Buy a good recall
A good recall is important and very achievable.
What is important to remember is that dogs don’t just do as they’re told because you’re the boss. See Dominance theory is outdated for more details.
Dogs, like most animals, only do what’s in their best interests. Things that they find rewarding. Because they don’t think like us they don’t understand long term gratification like we do. I work for a whole month before I get paid but I doubt my dog would keep working for very long at all (doing the things I want him to do) if I stopped paying him.
I pay him with ball throws, food, praise, freedom, water, opportunities to hunt, bite and all the other things he loves to do. If he likes it, it is a possible reward for doing something I want, when I want.
I am always looking for new analogies to help people understand why positive reinforcement training is so effective and should be top of your list of training tools.
If you give a command and your dog doesn’t carry it out then it either doesn’t understand the command or has a more rewarding alternative. Either way, you need to look at your training and adjust things accordingly.
If you know for a fact that you did your groundwork and made the correct associations between command and action ie said come AS your dog was in the act of coming, and later were able to get the dog to come by using your command then your problem lies in your rewards.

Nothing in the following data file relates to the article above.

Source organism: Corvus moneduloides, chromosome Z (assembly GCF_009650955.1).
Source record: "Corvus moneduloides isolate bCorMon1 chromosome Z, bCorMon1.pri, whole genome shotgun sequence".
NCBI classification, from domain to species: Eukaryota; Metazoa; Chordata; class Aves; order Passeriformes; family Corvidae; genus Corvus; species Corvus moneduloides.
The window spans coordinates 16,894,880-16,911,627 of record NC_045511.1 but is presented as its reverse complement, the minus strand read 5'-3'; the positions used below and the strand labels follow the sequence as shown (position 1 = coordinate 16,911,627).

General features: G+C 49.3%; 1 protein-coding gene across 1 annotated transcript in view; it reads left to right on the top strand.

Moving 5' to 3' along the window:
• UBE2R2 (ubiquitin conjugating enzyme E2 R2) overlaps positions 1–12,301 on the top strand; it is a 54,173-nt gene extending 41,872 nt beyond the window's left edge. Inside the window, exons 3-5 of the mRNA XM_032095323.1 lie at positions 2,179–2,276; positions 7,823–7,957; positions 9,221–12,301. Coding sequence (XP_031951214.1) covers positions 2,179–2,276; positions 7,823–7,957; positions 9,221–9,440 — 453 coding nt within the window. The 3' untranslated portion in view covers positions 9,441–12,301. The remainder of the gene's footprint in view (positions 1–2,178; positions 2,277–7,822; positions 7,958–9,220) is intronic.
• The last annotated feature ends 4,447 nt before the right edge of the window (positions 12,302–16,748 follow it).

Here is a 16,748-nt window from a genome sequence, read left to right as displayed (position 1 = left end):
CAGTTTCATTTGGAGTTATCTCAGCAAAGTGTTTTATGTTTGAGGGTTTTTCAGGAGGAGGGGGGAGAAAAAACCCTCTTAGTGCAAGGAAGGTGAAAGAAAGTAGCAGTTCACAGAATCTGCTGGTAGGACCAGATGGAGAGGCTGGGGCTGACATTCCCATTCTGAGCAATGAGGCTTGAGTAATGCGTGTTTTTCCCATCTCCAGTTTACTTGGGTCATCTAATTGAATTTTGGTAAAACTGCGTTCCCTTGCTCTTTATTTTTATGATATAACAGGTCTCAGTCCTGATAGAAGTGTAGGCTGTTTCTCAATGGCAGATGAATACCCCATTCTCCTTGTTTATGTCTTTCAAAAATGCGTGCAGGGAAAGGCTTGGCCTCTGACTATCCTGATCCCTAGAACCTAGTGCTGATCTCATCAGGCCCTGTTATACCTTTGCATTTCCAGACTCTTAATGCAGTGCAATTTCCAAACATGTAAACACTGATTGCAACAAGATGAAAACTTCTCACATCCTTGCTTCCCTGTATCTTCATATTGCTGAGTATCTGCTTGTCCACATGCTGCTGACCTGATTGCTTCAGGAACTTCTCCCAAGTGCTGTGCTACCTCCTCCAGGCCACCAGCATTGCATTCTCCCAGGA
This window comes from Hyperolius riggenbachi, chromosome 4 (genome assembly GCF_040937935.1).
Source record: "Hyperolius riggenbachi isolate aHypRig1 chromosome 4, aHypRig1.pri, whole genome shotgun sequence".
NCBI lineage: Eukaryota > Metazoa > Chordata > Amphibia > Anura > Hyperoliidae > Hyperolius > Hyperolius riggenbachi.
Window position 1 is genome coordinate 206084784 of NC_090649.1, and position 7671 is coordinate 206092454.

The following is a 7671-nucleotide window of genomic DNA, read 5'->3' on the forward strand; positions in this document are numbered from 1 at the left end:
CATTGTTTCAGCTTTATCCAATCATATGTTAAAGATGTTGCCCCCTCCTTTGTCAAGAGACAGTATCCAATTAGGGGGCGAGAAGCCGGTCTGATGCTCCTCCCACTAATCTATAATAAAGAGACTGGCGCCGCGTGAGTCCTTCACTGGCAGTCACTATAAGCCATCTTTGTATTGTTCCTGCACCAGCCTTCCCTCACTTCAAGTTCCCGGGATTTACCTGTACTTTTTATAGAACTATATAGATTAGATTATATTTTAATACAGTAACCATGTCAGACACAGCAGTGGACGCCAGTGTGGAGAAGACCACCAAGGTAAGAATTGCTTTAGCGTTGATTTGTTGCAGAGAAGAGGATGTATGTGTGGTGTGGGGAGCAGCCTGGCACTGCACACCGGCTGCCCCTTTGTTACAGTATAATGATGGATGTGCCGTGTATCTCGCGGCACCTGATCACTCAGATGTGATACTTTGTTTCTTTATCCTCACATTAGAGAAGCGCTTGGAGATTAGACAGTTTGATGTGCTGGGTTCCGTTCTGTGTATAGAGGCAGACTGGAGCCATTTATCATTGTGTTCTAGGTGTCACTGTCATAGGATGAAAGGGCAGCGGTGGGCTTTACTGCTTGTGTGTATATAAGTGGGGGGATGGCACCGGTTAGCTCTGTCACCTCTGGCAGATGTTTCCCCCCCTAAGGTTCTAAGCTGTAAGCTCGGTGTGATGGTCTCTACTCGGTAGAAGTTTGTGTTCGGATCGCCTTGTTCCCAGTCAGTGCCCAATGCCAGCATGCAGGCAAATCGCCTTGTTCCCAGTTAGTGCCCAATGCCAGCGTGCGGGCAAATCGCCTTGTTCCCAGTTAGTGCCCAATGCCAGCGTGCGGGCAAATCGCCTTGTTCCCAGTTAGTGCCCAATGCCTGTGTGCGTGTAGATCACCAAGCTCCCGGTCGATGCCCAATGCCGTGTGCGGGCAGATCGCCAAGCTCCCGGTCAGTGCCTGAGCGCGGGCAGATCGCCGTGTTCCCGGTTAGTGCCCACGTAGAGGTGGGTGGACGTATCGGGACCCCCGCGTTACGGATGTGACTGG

You need to ensure that you are rewarding sufficiently. If your dog is happily playing with another dog and you call it to you and put it on the lead and take it home, you have effectively punished the act of coming and made it less likely it will come back in the same situation. If however you gave it a big chunk of sausage and then let it go and play again, you will probably find the dog just as likely to return next time.
Easy recalls with little or no distraction need to be given high level rewards initially. This gets the dog into the habit of coming back and creates a mentality that coming when called is a good thing and more rewarding than what the dog would have been doing.
The rewards can then be mixed and matched as the distraction gets harder. Don’t just make the recalls harder and harder though as you will eventually reach failure. Instead adopt a two steps forward, one step back approach. Chuck in a really easy recall with a really high level reward every now and again to keep the dog sweet.
If you think of it in terms of payment, the big rewards for easy recalls are money in the bank. Each reward you give is a deposit and each recall a withdrawal. Difficult recalls are a big withdrawal and should be balanced by smaller deposits. Keep a rough mental tally of how much money you have in the bank.
The first signs of failure should indicate that you have gone overdrawn, either by making too big a withdrawal early on or by making too many withdrawals and not enough deposits.
With this mentality and approach to training, you accept responsibility for your dogs training and recognize failures as warnings that YOU have not done your job properly. This avoids frustration and blame towards the dog who at the end of the day is just doing what he finds rewarding.
If you want your dog to do something at a certain time and place in response to a given command then YOU and YOU alone are responsible for ensuring he has the skills and motivation to do so.